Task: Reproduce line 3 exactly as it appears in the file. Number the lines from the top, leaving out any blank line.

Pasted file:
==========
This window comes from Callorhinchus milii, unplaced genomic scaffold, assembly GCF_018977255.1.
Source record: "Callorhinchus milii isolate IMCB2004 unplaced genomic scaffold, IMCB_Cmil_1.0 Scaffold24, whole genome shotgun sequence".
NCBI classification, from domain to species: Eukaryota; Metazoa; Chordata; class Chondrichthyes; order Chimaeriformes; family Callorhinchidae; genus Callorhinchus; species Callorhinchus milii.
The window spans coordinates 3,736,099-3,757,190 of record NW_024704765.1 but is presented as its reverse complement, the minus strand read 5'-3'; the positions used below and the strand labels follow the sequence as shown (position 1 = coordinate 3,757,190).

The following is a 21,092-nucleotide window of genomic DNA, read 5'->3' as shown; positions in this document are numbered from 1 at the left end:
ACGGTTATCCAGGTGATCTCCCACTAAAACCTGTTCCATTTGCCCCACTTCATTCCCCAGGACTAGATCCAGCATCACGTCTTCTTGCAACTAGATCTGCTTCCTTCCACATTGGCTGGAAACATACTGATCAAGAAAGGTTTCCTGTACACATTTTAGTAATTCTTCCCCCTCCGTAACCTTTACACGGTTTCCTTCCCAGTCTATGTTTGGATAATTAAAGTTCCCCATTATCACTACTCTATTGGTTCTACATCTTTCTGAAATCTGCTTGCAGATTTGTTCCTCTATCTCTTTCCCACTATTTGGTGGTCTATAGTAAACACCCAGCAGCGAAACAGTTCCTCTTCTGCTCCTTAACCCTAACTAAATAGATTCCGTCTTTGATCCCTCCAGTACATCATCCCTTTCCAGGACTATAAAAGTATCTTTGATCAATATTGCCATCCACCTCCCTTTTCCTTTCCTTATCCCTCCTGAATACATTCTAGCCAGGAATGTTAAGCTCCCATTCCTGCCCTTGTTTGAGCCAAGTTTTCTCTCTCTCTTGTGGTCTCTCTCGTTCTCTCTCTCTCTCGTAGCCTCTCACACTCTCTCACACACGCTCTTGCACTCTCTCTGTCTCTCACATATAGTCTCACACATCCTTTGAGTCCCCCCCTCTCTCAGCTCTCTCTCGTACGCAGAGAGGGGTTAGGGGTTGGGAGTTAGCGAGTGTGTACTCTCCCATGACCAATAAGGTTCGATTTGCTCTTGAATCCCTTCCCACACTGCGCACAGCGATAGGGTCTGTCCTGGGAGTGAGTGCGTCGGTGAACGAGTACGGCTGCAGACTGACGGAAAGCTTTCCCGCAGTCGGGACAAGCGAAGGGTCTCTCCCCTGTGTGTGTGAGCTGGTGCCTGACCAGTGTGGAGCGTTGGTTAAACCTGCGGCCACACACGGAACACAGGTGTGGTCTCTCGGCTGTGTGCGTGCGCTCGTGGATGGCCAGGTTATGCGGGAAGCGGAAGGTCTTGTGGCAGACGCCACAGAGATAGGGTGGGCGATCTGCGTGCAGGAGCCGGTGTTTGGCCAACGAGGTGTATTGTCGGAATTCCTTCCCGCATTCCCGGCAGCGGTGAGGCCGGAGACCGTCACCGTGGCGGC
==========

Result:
NCBI classification, from domain to species: Eukaryota; Metazoa; Chordata; class Chondrichthyes; order Chimaeriformes; family Callorhinchidae; genus Callorhinchus; species Callorhinchus milii.